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Wildfire report author says heat dome highlights need for new plans in wildfire fight

Criticism from local Indigenous leaders about the 2021 response suggests some of the same problems remain
The Tremont Creek wildfire burns on the mountains above Ashcroft, B.C., on Friday, July 16, 2021. THE CANADIAN PRESS/Darryl Dyck

One of the authors of a report examining what went wrong during British Columbia’s extraordinary wildfire season in 2017 says this year’s unprecedented heat dome demands new ways of approaching extreme weather events.

George Abbott, co-author of “Addressing the New Normal: 21st Century Disaster Management in British Columbia,” said the current fire season shows more extensive efforts are needed than have been used in the past.

“I just think there’s a new element of complexity in the challenge that was not there even three years ago when we did our report,” Abbott said in an interview.

Heat scorched much of B.C. in late June, setting a Canadian record of 49.6 C in the village of Lytton the day before fire destroyed much of the community. The so-called heat dome and a lack of rain launched the fire season weeks earlier than normal.

Abbott, a former B.C. Liberal cabinet minister, co-chaired the independent review with Skawahlook First Nation Chief Maureen Chapman, who could not be reached for comment.

They made 108 recommendations, ranging from using prescribed burns for prevention to closing the spending gap between wildfire response and mitigation efforts of planning, preparedness and prevention.

As of July 6, the B.C. government says it has implemented 99 of the recommendations, although it did not respond directly to a question about which recommendations remain outstanding.

The BC Wildfire Service was overwhelmed on July 7, 2017, when a massive lightning storm sparked 160 simultaneous wildfires across the Cariboo region. More than 1.2 million hectares were burned that season and about 65,000 people were displaced by fire, while another 2,500 were forced from their homes by flooding from the spring runoff.

“The fires were of a magnitude the BC Wildfire Service simply couldn’t cope with,” Abbott said.

The review found there was untapped potential to partner on the ground with First Nations communities in particular, as well as ranchers, logging contractors, local firefighters and other community resources.

Criticism from local Indigenous leaders about the 2021 response suggests some of the same problems remain.

Chief Matt Pasco of the Nlaka’pamux Nation Tribal Council described the communication from the government during the fast-moving fire in Lytton on June 30 as “abysmal.”

Pasco, who operates a ranch north of Lytton near Ashcroft, said the first contact he received from the government came 12 hours after evacuations began, and it was regarding his cattle, not affected community members.

“They had processes in places for our cattle but none for Nlaka’pamux people,” Pasco said in an interview days after the fire.

Abbott said he believes the government still has work to do improving partnerships, particularly with First Nations, although he noted progress was likely stymied by the COVID-19 pandemic.

The Forests Ministry and BC Wildfire Service say in a joint statement that they are making progress on Abbott and Chapman’s recommendations, as well as those from subsequent reviews, with a focus on preparedness, prevention, mitigation and response.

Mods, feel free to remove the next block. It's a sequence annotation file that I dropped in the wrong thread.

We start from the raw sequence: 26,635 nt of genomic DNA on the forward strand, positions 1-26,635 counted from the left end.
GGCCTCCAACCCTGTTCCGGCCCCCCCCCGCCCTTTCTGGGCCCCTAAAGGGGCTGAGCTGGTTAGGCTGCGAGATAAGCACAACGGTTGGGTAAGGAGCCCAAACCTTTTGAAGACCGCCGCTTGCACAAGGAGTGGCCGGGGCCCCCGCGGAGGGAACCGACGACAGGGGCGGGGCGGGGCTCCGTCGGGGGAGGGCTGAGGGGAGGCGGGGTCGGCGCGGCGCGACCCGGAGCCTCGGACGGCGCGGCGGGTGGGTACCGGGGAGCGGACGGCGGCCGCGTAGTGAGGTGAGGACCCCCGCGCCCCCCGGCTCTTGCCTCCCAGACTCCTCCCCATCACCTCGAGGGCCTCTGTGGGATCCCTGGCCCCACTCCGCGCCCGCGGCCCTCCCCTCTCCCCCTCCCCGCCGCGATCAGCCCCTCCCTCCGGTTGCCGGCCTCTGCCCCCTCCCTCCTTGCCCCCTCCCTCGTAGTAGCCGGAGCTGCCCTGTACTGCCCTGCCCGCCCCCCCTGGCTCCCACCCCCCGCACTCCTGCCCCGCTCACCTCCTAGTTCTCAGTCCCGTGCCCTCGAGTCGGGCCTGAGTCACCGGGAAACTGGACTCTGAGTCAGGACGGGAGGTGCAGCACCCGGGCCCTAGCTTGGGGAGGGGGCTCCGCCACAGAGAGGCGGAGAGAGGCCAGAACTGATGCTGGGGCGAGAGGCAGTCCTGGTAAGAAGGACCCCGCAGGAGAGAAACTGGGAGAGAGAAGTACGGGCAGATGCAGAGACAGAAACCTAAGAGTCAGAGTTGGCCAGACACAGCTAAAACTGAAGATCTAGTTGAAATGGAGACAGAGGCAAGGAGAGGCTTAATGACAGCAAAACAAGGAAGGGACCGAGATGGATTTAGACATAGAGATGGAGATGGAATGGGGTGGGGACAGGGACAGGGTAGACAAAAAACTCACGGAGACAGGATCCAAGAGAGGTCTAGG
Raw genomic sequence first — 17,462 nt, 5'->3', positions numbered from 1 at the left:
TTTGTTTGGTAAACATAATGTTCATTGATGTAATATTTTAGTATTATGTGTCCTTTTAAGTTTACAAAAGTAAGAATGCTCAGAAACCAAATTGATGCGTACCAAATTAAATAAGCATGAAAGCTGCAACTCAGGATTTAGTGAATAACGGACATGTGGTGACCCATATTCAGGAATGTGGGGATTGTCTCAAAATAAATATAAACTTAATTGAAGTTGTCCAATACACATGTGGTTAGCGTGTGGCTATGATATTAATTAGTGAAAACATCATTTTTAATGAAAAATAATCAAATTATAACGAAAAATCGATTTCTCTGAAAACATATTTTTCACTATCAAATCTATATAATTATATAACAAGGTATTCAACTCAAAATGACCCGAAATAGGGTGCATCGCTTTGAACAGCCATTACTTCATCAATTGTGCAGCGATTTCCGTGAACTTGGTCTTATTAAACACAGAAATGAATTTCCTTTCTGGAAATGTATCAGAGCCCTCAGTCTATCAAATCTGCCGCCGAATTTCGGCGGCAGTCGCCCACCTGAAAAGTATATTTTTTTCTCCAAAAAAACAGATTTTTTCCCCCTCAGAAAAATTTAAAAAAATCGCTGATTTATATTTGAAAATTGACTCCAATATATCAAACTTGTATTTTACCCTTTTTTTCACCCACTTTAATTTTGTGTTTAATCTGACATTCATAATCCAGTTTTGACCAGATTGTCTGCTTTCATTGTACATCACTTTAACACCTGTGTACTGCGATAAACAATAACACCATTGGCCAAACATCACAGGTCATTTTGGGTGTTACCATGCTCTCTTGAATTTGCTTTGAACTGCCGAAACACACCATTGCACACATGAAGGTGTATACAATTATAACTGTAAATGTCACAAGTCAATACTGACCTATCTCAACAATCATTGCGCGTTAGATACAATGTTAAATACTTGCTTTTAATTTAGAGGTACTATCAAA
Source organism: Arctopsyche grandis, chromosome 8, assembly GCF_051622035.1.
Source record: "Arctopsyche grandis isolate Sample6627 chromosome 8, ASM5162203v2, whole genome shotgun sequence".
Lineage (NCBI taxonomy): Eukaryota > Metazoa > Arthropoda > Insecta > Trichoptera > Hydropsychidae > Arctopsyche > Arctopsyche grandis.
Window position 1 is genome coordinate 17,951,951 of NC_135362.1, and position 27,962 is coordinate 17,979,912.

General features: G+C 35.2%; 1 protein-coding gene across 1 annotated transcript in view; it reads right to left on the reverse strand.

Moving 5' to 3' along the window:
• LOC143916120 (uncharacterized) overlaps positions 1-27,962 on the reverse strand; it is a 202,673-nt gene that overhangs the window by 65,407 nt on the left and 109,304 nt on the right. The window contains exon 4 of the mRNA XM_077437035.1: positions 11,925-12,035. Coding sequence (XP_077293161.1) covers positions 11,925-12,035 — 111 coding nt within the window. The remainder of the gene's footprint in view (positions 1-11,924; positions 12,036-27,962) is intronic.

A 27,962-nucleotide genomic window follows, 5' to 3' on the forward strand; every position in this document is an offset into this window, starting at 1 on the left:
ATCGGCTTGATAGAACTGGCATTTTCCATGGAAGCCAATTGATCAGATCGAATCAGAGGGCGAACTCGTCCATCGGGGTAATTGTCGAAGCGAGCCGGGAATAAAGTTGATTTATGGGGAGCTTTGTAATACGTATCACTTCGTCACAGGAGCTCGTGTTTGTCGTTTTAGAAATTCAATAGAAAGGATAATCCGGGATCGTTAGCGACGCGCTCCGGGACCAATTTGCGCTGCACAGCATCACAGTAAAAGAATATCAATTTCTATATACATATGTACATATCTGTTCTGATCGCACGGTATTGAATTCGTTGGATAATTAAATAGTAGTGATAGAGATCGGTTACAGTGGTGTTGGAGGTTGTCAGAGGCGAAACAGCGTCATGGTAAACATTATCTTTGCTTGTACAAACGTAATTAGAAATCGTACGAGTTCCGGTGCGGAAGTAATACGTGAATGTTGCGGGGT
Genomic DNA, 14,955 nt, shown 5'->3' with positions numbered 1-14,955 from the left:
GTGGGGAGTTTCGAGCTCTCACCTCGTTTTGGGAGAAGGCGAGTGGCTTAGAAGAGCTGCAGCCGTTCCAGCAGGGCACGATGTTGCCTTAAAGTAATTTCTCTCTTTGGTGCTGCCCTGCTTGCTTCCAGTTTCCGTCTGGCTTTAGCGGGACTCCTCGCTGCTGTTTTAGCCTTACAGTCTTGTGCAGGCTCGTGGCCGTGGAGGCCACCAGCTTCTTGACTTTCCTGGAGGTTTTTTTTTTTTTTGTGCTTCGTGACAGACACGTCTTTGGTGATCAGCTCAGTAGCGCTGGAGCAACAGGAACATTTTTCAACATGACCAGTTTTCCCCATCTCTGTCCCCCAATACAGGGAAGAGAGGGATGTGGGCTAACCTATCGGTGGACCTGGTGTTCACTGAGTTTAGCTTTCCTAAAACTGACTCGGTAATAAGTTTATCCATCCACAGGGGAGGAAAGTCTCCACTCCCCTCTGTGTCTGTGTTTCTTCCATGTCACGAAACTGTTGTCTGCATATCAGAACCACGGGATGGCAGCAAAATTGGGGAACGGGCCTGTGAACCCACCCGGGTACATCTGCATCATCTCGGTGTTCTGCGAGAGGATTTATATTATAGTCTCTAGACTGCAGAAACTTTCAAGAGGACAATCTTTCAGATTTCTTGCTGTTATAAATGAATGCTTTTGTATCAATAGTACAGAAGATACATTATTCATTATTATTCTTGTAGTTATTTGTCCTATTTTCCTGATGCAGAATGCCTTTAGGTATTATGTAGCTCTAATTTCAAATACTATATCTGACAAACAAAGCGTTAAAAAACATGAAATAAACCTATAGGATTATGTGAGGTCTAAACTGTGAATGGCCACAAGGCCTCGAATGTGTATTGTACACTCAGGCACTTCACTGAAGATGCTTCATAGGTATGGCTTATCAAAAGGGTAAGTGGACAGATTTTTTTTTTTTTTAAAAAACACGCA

Among the steps forward, they say the government has invested $129.5 million in the Community Resiliency Investment Program, trained 147 Indigenous firefighters and introduced a Wildfire App to better communicate with the public.

The First Nations Emergency Services Society has been working on an inventory of existing First Nations crews and to identify others interested in establishing crews, while the wildfire service has updated its procurement and contracting processes to identified resources before emergencies happen, the statement says.

Updated predictive services also meant that on Tuesday, the wildfire service was able to provide wind and weather warnings that assisted local authorities in putting evacuation orders in place, it says.

“We recognize that in a changing climate, we need to do more to prevent, prepare for, respond to and recover from emergency events like wildfires and floods,” the statement says.

By Friday, more than 3,600 square kilometres of land had been charred and evacuation orders covered more than 5,000 properties, while another 17,500 were on alert.

Governments are facing overlapping crises this season, with COVID-19 and simultaneous wildfires in other provinces and U.S. states limiting the help that’s available, Abbott said.

However, he said it’s the heat dome that policy-makers should heed.

“That should be hugely alarming to us,” Abbott said.

“If that is going to be a phenomenon that repeats itself in future years, and I have no reason to suspect that it won’t, we are going to be vulnerable not only on the fire side of the equation, but also on the flood side,” he said.

Abbott said he’s concerned that if future heat waves arrive even earlier in the season they will cause catastrophic floods through a fast snowmelt, in addition to prematurely drying the forest.

The new threat means governments should be drawing together the best science and looking at what’s happened in other places like Australia, he said.

“I hope that we will not look at our work in the months ahead as a blame-casting exercise, but rather look at it as our province trying to come to grips with what appears to be a faster paced rate of climate change.”

Amy Smart, The Canadian Press

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